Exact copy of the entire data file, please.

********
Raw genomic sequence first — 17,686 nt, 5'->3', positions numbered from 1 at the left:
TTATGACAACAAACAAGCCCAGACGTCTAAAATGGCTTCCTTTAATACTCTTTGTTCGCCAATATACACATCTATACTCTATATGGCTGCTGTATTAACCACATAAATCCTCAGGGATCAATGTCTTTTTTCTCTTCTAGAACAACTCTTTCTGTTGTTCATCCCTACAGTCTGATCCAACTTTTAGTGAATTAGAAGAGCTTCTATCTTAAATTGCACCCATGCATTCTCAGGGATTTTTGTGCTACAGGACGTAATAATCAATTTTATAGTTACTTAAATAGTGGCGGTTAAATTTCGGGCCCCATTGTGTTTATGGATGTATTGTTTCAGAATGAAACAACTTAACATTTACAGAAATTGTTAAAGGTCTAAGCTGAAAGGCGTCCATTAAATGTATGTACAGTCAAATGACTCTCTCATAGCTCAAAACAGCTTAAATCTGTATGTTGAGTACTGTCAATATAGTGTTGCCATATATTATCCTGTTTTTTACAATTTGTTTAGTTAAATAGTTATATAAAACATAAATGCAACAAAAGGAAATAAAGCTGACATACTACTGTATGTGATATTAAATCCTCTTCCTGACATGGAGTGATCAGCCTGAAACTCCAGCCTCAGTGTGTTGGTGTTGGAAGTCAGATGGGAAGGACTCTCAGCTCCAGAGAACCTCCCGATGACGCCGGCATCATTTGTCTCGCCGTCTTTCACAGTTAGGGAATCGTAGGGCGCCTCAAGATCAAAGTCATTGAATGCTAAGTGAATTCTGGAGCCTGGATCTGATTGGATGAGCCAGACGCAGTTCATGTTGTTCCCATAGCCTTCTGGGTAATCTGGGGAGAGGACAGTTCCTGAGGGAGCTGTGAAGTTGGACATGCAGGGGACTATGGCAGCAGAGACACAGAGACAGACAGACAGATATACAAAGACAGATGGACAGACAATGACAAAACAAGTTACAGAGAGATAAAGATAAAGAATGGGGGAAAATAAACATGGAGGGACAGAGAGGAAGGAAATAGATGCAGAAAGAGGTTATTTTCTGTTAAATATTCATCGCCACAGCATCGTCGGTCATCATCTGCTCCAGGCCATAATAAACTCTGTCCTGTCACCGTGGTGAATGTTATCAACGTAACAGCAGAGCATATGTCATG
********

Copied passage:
Raw genomic sequence first — 17,686 nt, 5'->3', positions numbered from 1 at the left:
TTATGACAACAAACAAGCCCAGACGTCTAAAATGGCTTCCTTTAATACTCTTTGTTCGCCAATATACACATCTATACTCTATATGGCTGCTGTATTAACCACATAAATCCTCAGGGATCAATGTCTTTTTTCTCTTCTAGAACAACTCTTTCTGTTGTTCATCCCTACAGTCTGATCCAACTTTTAGTGAATTAGAAGAGCTTCTATCTTAAATTGCACCCATGCATTCTCAGGGATTTTTGTGCTACAGGACGTAATAATCAATTTTATAGTTACTTAAATAGTGGCGGTTAAATTTCGGGCCCCATTGTGTTTATGGATGTATTGTTTCAGAATGAAACAACTTAACATTTACAGAAATTGTTAAAGGTCTAAGCTGAAAGGCGTCCATTAAATGTATGTACAGTCAAATGACTCTCTCATAGCTCAAAACAGCTTAAATCTGTATGTTGAGTACTGTCAATATAGTGTTGCCATATATTATCCTGTTTTTTACAATTTGTTTAGTTAAATAGTTATATAAAACATAAATGCAACAAAAGGAAATAAAGCTGACATACTACTGTATGTGATATTAAATCCTCTTCCTGACATGGAGTGATCAGCCTGAAACTCCAGCCTCAGTGTGTTGGTGTTGGAAGTCAGATGGGAAGGACTCTCAGCTCCAGAGAACCTCCCGATGACGCCGGCATCATTTGTCTCGCCGTCTTTCACAGTTAGGGAATCGTAGGGCGCCTCAAGATCAAAGTCATTGAATGCTAAGTGAATTCTGGAGCCTGGATCTGATTGGATGAGCCAGACGCAGTTCATGTTGTTCCCATAGCCTTCTGGGTAATCTGGGGAGAGGACAGTTCCTGAGGGAGCTGTGAAGTTGGACATGCAGGGGACTATGGCAGCAGAGACACAGAGACAGACAGACAGATATACAAAGACAGATGGACAGACAATGACAAAACAAGTTACAGAGAGATAAAGATAAAGAATGGGGGAAAATAAACATGGAGGGACAGAGAGGAAGGAAATAGATGCAGAAAGAGGTTATTTTCTGTTAAATATTCATCGCCACAGCATCGTCGGTCATCATCTGCTCCAGGCCATAATAAACTCTGTCCTGTCACCGTGGTGAATGTTATCAACGTAACAGCAGAGCATATGTCATG